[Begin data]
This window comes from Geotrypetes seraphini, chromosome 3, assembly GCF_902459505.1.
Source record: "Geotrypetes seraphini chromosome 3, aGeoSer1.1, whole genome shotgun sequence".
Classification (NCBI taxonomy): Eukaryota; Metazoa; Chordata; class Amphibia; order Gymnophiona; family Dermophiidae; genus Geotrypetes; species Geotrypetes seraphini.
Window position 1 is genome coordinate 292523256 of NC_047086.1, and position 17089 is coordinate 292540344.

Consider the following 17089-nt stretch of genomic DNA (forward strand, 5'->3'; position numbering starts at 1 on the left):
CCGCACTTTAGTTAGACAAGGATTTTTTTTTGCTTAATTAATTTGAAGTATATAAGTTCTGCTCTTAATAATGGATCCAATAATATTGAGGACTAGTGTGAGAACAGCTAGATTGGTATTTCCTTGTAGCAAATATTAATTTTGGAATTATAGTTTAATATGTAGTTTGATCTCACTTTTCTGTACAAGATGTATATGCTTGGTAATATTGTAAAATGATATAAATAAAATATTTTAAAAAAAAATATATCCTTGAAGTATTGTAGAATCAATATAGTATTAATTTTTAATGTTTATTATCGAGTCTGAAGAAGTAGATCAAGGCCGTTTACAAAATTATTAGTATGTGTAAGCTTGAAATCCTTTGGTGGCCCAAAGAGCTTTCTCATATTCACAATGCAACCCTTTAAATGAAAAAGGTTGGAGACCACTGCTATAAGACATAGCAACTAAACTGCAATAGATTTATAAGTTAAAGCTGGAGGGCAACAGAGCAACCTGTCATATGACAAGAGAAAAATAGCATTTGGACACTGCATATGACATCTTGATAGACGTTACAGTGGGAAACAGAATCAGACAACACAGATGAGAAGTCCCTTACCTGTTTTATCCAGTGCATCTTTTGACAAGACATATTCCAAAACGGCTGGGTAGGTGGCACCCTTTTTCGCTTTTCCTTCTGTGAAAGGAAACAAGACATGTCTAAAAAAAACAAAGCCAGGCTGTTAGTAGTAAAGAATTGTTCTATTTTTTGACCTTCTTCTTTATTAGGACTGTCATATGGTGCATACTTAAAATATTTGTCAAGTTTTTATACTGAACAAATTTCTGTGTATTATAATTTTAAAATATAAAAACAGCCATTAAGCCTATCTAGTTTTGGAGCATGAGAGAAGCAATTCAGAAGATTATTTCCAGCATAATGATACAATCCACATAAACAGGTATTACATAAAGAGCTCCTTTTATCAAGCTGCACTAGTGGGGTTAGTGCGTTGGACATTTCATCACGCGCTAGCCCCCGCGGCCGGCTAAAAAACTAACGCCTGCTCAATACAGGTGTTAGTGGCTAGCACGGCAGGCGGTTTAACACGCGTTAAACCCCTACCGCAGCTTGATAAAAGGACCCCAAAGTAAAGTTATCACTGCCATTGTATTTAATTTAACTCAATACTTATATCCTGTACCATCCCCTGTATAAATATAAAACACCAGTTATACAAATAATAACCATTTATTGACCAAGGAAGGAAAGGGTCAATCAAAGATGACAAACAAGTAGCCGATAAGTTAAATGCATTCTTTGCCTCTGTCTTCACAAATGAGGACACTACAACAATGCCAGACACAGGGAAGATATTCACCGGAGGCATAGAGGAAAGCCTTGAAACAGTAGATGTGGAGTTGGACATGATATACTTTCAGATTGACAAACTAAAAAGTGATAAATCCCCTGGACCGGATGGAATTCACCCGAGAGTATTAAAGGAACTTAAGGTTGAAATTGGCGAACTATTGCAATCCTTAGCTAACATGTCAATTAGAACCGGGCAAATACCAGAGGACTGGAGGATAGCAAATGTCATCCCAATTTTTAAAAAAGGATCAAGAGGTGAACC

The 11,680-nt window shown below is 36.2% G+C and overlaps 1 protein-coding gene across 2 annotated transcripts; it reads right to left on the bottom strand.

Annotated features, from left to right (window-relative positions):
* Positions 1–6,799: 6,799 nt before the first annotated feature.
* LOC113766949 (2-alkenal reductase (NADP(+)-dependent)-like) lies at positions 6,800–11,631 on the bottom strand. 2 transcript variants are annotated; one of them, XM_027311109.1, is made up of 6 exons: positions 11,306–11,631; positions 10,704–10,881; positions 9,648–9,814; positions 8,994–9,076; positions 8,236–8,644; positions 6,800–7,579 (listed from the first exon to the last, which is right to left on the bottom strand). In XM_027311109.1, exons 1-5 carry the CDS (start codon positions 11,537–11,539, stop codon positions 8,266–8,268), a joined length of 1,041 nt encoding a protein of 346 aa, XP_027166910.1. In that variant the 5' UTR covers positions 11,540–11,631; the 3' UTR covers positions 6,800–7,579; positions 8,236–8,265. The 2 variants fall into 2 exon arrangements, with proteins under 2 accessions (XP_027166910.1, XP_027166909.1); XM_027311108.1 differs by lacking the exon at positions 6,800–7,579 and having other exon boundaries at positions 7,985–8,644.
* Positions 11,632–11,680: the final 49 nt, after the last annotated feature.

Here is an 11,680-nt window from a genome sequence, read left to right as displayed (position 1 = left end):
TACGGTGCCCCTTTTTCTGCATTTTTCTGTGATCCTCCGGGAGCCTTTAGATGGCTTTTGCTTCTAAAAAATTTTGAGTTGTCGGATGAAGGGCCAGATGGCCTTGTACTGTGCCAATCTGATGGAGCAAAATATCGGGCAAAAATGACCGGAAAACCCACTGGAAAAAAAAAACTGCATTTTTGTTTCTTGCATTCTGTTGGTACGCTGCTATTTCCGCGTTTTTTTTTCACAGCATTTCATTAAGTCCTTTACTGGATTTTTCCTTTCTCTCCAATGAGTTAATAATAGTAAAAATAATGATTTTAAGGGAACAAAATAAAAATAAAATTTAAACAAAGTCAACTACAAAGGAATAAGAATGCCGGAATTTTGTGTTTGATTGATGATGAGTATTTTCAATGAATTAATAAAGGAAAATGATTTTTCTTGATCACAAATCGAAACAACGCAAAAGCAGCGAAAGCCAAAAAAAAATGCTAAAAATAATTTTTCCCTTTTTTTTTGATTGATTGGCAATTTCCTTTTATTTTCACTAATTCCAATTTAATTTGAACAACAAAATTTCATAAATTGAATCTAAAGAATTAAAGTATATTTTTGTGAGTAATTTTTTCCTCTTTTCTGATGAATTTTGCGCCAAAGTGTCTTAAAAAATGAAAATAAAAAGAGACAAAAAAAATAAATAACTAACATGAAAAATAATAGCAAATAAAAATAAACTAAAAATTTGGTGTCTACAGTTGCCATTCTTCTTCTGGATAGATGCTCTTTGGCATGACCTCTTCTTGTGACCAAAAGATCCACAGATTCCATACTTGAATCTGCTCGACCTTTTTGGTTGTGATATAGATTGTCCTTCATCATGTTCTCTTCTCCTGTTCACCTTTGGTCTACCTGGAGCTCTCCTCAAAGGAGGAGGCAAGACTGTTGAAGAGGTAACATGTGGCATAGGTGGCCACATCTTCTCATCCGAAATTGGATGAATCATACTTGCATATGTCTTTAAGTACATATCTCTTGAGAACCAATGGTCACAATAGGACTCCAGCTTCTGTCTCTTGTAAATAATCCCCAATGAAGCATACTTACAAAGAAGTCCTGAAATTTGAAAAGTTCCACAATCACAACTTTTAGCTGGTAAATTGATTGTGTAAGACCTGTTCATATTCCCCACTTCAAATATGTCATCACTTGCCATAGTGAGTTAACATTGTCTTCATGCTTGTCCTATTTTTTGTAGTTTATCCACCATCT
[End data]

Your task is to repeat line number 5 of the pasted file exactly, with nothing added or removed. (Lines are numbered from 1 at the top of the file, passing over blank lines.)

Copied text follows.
Consider the following 17089-nt stretch of genomic DNA (forward strand, 5'->3'; position numbering starts at 1 on the left):